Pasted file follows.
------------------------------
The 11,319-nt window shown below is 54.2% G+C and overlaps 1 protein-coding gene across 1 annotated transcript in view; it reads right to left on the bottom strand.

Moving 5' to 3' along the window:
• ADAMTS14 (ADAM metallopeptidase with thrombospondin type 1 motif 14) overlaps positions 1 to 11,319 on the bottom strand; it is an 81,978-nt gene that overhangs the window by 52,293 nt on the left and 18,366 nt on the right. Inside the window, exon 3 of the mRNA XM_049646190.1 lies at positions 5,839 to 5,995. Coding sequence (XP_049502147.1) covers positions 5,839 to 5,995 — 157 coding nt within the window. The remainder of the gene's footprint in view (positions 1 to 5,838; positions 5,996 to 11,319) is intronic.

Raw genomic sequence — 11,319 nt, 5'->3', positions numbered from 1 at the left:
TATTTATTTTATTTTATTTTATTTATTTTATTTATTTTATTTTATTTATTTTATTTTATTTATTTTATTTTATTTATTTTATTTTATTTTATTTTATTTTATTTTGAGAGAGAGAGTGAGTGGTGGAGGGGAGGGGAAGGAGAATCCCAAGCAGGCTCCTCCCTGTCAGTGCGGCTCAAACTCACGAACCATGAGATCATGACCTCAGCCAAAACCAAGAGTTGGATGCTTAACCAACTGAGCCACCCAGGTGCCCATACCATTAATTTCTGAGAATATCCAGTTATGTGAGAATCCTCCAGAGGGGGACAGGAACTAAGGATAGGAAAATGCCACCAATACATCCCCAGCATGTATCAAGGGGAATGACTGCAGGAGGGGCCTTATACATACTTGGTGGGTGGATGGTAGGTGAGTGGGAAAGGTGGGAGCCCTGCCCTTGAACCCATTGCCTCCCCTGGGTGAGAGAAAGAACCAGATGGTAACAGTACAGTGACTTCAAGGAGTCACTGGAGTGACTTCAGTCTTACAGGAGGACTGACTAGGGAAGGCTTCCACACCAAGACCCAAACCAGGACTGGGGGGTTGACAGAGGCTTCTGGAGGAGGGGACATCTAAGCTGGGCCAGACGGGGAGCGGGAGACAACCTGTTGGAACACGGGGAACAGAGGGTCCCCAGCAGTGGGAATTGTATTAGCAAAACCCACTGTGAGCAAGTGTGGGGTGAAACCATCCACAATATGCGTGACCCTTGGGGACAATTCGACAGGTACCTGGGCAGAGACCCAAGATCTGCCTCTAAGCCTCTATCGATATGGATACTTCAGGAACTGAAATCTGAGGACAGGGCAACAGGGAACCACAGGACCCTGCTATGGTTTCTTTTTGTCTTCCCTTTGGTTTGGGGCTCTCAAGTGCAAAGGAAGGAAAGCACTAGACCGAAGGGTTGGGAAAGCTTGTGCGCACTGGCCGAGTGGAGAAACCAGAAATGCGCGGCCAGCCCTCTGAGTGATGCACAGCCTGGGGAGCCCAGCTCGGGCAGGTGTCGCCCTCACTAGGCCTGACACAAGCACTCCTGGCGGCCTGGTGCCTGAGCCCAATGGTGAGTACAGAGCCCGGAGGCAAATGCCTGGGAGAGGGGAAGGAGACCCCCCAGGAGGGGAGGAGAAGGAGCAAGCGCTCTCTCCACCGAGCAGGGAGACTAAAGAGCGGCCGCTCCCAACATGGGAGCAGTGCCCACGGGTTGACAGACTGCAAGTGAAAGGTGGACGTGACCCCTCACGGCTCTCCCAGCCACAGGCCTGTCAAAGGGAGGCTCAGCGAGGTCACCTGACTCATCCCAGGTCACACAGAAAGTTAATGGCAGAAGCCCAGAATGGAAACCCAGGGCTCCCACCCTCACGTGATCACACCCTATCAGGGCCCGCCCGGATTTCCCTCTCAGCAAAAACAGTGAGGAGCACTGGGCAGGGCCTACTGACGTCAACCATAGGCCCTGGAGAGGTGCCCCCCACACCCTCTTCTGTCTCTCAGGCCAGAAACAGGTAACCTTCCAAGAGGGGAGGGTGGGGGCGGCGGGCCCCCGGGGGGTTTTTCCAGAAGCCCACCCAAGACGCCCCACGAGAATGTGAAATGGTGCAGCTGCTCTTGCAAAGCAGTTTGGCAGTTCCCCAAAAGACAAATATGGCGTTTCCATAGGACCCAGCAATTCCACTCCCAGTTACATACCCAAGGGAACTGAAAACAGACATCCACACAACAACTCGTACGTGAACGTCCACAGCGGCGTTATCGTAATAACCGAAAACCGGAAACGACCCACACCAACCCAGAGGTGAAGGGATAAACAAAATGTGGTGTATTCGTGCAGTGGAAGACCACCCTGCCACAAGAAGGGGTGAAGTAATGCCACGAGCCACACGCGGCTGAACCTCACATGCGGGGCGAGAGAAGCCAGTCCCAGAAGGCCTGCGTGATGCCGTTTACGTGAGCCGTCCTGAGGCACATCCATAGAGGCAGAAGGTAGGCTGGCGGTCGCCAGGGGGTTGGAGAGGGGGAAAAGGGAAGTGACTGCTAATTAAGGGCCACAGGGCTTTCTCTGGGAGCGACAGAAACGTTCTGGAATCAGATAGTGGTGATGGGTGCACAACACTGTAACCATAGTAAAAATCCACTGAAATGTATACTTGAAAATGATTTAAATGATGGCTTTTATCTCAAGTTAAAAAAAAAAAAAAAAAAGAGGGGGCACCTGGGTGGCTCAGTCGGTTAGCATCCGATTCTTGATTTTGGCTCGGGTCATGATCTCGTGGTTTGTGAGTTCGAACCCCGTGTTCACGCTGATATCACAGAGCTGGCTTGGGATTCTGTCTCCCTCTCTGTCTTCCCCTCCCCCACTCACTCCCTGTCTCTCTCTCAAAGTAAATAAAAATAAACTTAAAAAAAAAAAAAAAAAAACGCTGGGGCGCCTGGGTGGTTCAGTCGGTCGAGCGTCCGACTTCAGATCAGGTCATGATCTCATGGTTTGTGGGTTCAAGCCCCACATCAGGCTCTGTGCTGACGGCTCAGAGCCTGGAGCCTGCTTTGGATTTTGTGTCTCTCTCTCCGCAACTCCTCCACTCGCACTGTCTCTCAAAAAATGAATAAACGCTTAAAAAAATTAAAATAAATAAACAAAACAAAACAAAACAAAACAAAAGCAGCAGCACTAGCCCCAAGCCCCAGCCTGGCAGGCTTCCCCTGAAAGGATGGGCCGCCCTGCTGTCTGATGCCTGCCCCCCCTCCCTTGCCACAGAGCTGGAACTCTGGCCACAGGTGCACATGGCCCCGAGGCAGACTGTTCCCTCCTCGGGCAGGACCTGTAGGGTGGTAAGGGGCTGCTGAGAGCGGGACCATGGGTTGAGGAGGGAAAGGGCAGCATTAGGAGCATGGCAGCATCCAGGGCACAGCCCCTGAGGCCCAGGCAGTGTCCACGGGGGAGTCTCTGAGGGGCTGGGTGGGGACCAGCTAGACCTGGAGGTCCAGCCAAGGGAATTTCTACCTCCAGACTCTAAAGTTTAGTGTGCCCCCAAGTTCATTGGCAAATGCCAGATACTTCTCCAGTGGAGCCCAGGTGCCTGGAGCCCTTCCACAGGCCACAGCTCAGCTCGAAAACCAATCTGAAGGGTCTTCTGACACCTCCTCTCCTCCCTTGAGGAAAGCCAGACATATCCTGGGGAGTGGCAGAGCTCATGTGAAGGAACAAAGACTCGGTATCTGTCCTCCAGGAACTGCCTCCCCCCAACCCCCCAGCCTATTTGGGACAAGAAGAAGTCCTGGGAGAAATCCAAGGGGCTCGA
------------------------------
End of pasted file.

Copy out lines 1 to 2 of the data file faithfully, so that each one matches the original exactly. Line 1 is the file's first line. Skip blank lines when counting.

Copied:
The 11,319-nt window shown below is 54.2% G+C and overlaps 1 protein-coding gene across 1 annotated transcript in view; it reads right to left on the bottom strand.

Moving 5' to 3' along the window: